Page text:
All posts tagged Sicily

Wed. Nov. 17. 8.30. a.m. [1943]

Very squally again this morning but I hope not quite so cold. It was “perishing” yesterday. It came a very snowy sleet shower about 4.30. to 5 and on the sea-bank in shade of a bramble-bush sat or rather stood, a beautiful pheasant. I was putting up black-out curtain and saw “the Sprogg” run across the lawn and creep up the fence so wondered what he saw and it was that. Its feathers blended so well with the grass and leaves that it was only when it shook its head or turned it that it could be detected. I stood and watched it some time, with “my mouth watering”, but alas, even if anyone had been here with a gun, it was no use, for the bird was in the middle of the mine-field! Sprogg crept quietly along the road and the last I saw of him was when he was starting up the sand-hills. I don’t think he had much chance of catching the bird, especially as he went up the wind side of it. I looked out a bit later and it was gone. I hopefully scattered some bread on the lawn as I have seen signs there sometimes of its presence.

Rene washed at “Bev.” ['Beverley'] yesterday. I may have a few things washed to-day if it is reasonably fine. Must wash hankies in any case. Father was on watch at 12 noon yesterday so we had early dinner. Then before Rene came for hers I changed sleeves of my A F [air force] Blue cardigan so that the elbow wear would come in a different place. They look so well that I am wondering if they were put in wrong the first time, as they were made for left and right! Usually they are both alike. I saw the idea in a book or paper and thought it very good as my cardigan was very thin at elbows in fact. I had to darn underneath one tho’ not in actual holes. Did two patterns on my new one and think found where I make mistake in patterns. It is a teaser or I am a bit stupid I think, and it is very difficult to alter mistakes in it. Think Jean’s green skirt will turn out alright but I was rather foolish to cut it out when I was so seedy as I have got it about 6 inches too long. I can cut it off but the piece left might have been more use in one piece.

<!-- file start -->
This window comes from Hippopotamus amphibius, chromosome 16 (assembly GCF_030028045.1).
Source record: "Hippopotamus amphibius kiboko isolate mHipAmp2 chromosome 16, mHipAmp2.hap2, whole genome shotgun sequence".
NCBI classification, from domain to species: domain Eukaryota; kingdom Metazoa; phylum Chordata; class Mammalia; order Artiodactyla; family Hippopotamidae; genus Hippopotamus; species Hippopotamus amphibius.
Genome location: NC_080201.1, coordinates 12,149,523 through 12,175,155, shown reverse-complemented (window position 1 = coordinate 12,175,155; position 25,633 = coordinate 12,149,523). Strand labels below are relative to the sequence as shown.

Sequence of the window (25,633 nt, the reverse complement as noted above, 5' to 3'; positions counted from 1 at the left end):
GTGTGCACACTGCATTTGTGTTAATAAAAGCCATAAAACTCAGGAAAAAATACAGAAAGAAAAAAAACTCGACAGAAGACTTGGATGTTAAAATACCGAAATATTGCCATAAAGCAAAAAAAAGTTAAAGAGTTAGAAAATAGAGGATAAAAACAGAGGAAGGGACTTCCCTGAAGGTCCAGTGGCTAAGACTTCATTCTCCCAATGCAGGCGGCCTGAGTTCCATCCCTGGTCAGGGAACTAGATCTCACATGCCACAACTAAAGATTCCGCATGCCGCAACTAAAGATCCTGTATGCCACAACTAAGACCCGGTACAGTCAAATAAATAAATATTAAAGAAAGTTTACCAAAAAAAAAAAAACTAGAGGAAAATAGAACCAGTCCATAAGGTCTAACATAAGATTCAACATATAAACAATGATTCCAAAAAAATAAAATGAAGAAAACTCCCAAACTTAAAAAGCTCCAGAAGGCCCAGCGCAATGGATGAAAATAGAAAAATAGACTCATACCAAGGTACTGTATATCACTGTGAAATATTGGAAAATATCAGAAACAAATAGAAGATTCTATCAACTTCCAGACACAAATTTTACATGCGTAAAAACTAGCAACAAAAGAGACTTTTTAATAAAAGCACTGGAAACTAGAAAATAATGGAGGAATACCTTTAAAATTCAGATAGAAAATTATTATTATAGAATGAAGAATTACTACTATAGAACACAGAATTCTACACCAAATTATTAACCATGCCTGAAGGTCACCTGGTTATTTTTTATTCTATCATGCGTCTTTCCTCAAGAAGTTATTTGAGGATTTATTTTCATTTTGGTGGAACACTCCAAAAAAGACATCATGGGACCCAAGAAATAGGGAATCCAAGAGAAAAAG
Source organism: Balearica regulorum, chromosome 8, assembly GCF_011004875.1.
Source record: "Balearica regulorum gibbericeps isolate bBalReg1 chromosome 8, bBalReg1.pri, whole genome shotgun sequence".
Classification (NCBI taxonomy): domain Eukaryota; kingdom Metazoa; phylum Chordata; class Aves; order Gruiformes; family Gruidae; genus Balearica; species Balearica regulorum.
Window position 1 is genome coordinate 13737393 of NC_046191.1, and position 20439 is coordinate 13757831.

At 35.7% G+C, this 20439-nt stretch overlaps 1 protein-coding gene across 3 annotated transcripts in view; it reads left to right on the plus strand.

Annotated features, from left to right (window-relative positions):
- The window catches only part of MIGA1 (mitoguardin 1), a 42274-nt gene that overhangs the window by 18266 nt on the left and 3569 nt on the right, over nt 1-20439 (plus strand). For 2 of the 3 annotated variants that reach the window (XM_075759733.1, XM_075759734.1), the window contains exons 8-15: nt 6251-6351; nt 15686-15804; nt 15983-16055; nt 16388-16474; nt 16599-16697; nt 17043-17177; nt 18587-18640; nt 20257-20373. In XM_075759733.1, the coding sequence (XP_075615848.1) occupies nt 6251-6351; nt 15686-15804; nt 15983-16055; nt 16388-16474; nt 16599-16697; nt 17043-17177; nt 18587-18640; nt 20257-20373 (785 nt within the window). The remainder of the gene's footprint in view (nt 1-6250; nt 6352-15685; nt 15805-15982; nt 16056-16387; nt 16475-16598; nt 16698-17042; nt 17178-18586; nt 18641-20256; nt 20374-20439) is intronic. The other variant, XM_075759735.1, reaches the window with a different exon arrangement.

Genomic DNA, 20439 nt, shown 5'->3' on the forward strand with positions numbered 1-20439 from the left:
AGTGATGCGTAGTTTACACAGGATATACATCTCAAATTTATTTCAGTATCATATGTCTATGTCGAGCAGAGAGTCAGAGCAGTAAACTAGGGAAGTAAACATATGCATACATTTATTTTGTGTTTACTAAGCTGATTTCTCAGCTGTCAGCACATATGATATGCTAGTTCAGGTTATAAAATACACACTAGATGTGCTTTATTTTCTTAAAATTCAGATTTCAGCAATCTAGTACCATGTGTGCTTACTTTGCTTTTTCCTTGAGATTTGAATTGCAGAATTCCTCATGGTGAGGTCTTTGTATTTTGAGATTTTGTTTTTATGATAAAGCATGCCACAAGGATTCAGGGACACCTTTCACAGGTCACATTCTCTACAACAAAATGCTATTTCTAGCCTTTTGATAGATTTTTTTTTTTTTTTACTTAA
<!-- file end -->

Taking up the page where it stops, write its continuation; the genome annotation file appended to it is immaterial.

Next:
Had a nice letter from Ron yesterday dated 10 Oct so not so bad. Says he likes to go in the churches they are so quiet and peaceful. It seems strange to think of him being able to go a two hours ride to a town in a country at war. It is good to think he is well away from the fighting line. He does not seem so hard-worked at the time of writing, and says it was a lovely day, everything drying up after the rain (I am afraid they’ve had a lot more since then) and he was sitting outside writing his letter. His letter was quite cheerful, but somehow I feel he was very homesick when writing. It is really nothing in his letter, but the tears came to my eyes as I read of his liking to visit the quiet churches, as they seemed so peaceful and he could think of home. I should think the lack of privacy, and leisure to think and be quite alone is as trying sometimes as too much solitude.

After being based for two months in Sicily with his RAF Spitfire squadron, Ron and his unit had moved on to mainland in Italy in late September 1943. He had been in Battiplagia, Salerno, about 65km from Naples, for about two weeks when he wrote the letter on 10th October.

Have you read an introduction to May Hill & family (includes photographs) and explored ‘The Casualties Were Small’?

Mon Oct. 25th 8.20 A.M [1943]

A thick fog this morning and rather cold at present. Hope it clears as I told Rene we would wash. So far I have done no Autumn cleaning and it’s time I did. We had another letter from Ron 16th Oct written on 2nd and Emmie one dated 6th so it is nice to be up to date again. He sounds very cheery in all of them. I wrote him a long letter last night and enclosed a 1944 calendar. We are sending a parcel this week for his birthday, Nov 26, and Xmas. We, at least, Rene got a nice leather writing case, a small one, at Sk[egness]. It has no zip but is very soft leather lined Kid. It cost 17/11. It won’t take up much space in his kit which is the main thing and will just keep his unanswered letters together and perhaps a snap or two. Emmie’s gloves have arrived, she is very chuff and she says he has bought Xmas presents for us all. Do hope they come safely. He is sleeping in a little bivouac tent now with Roy Paget his pal. Hope they have better billets for the winter as I think the nights are very cold. Says there are a lot of little lizards, very pretty and quite harmless which go like quicksilver when disturbed.